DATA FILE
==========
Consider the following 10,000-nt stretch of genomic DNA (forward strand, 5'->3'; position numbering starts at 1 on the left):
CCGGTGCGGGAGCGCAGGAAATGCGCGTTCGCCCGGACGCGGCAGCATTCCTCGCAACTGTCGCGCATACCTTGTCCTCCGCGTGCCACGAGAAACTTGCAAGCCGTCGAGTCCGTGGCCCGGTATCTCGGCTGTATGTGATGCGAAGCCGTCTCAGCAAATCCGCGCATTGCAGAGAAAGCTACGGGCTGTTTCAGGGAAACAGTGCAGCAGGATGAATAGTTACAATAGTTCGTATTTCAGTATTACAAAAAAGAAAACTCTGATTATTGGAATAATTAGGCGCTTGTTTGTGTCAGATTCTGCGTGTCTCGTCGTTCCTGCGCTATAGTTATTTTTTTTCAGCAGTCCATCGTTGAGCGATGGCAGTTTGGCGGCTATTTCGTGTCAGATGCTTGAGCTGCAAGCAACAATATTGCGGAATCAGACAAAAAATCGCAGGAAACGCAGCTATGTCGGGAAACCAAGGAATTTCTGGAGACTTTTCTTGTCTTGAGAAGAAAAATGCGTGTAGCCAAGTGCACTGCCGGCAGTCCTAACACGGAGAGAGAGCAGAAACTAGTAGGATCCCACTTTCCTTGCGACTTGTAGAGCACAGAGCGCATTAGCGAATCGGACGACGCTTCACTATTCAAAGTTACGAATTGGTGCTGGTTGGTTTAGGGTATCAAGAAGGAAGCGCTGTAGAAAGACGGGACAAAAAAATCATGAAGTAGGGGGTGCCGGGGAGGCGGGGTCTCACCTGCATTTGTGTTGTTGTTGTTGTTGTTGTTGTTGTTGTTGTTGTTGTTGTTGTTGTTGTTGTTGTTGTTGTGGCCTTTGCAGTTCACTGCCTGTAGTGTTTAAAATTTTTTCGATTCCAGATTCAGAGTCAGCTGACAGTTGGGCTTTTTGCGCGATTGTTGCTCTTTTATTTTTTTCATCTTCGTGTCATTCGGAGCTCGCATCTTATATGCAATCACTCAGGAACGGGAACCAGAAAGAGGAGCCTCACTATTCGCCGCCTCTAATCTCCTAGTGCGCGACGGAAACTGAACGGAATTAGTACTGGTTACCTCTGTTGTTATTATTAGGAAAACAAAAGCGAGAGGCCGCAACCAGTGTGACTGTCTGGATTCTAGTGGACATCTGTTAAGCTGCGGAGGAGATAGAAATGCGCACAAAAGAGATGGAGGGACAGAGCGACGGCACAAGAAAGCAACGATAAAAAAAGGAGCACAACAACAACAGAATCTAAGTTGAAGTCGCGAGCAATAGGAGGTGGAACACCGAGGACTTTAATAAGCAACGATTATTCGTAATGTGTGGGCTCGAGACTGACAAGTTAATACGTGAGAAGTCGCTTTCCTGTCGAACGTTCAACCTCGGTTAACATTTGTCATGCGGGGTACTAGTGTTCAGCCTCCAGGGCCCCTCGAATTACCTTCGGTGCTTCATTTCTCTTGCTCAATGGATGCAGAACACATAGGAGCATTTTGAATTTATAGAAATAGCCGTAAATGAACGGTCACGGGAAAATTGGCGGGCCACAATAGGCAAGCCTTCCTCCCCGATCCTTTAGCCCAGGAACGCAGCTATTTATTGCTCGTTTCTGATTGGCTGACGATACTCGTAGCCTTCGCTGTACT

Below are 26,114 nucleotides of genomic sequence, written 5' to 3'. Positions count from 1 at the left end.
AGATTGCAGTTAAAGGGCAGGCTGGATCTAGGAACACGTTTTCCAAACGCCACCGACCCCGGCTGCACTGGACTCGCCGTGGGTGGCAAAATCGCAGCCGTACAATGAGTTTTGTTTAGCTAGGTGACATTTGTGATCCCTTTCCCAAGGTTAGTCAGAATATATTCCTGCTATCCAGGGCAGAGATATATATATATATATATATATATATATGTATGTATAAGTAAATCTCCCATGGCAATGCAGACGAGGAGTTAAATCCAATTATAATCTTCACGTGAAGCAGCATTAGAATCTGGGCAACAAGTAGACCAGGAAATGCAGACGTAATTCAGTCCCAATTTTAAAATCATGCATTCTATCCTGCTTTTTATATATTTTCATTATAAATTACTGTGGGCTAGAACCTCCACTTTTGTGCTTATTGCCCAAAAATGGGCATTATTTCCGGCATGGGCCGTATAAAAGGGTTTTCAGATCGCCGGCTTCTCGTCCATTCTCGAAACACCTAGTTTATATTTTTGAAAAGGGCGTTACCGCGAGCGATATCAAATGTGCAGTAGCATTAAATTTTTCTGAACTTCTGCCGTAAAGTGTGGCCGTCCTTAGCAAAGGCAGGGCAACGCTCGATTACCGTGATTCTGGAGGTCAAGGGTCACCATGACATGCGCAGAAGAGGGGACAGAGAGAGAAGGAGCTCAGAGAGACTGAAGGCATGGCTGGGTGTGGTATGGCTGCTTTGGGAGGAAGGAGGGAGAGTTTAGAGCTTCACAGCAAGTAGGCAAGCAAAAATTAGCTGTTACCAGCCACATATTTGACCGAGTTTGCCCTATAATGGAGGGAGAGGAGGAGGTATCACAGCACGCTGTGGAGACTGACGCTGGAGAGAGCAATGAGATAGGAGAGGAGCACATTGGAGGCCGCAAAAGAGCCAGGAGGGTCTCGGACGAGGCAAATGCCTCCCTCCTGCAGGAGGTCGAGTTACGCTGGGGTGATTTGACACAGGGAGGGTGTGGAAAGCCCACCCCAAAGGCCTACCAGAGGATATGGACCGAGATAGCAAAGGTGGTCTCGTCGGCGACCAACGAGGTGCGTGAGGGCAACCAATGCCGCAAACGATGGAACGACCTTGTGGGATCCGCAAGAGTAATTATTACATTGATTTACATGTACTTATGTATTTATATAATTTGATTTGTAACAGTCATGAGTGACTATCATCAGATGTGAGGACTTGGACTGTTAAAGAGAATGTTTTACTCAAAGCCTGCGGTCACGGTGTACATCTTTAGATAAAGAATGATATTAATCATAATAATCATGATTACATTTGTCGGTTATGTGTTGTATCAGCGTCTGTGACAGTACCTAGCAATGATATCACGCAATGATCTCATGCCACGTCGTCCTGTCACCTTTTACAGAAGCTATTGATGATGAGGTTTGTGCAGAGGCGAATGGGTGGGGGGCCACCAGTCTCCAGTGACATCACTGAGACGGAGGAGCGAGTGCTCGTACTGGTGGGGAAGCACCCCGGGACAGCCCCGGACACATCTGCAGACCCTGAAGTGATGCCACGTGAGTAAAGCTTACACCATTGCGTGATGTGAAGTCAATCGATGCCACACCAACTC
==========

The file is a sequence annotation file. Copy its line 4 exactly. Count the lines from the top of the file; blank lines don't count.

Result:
AGATTGCAGTTAAAGGGCAGGCTGGATCTAGGAACACGTTTTCCAAACGCCACCGACCCCGGCTGCACTGGACTCGCCGTGGGTGGCAAAATCGCAGCCGTACAATGAGTTTTGTTTAGCTAGGTGACATTTGTGATCCCTTTCCCAAGGTTAGTCAGAATATATTCCTGCTATCCAGGGCAGAGATATATATATATATATATATATATATATGTATGTATAAGTAAATCTCCCATGGCAATGCAGACGAGGAGTTAAATCCAATTATAATCTTCACGTGAAGCAGCATTAGAATCTGGGCAACAAGTAGACCAGGAAATGCAGACGTAATTCAGTCCCAATTTTAAAATCATGCATTCTATCCTGCTTTTTATATATTTTCATTATAAATTACTGTGGGCTAGAACCTCCACTTTTGTGCTTATTGCCCAAAAATGGGCATTATTTCCGGCATGGGCCGTATAAAAGGGTTTTCAGATCGCCGGCTTCTCGTCCATTCTCGAAACACCTAGTTTATATTTTTGAAAAGGGCGTTACCGCGAGCGATATCAAATGTGCAGTAGCATTAAATTTTTCTGAACTTCTGCCGTAAAGTGTGGCCGTCCTTAGCAAAGGCAGGGCAACGCTCGATTACCGTGATTCTGGAGGTCAAGGGTCACCATGACATGCGCAGAAGAGGGGACAGAGAGAGAAGGAGCTCAGAGAGACTGAAGGCATGGCTGGGTGTGGTATGGCTGCTTTGGGAGGAAGGAGGGAGAGTTTAGAGCTTCACAGCAAGTAGGCAAGCAAAAATTAGCTGTTACCAGCCACATATTTGACCGAGTTTGCCCTATAATGGAGGGAGAGGAGGAGGTATCACAGCACGCTGTGGAGACTGACGCTGGAGAGAGCAATGAGATAGGAGAGGAGCACATTGGAGGCCGCAAAAGAGCCAGGAGGGTCTCGGACGAGGCAAATGCCTCCCTCCTGCAGGAGGTCGAGTTACGCTGGGGTGATTTGACACAGGGAGGGTGTGGAAAGCCCACCCCAAAGGCCTACCAGAGGATATGGACCGAGATAGCAAAGGTGGTCTCGTCGGCGACCAACGAGGTGCGTGAGGGCAACCAATGCCGCAAACGATGGAACGACCTTGTGGGATCCGCAAGAGTAATTATTACATTGATTTACATGTACTTATGTATTTATATAATTTGATTTGTAACAGTCATGAGTGACTATCATCAGATGTGAGGACTTGGACTGTTAAAGAGAATGTTTTACTCAAAGCCTGCGGTCACGGTGTACATCTTTAGATAAAGAATGATATTAATCATAATAATCATGATTACATTTGTCGGTTATGTGTTGTATCAGCGTCTGTGACAGTACCTAGCAATGATATCACGCAATGATCTCATGCCACGTCGTCCTGTCACCTTTTACAGAAGCTATTGATGATGAGGTTTGTGCAGAGGCGAATGGGTGGGGGGCCACCAGTCTCCAGTGACATCACTGAGACGGAGGAGCGAGTGCTCGTACTGGTGGGGAAGCACCCCGGGACAGCCCCGGACACATCTGCAGACCCTGAAGTGATGCCACGTGAGTAAAGCTTACACCATTGCGTGATGTGAAGTCAATCGATGCCACACCAACTC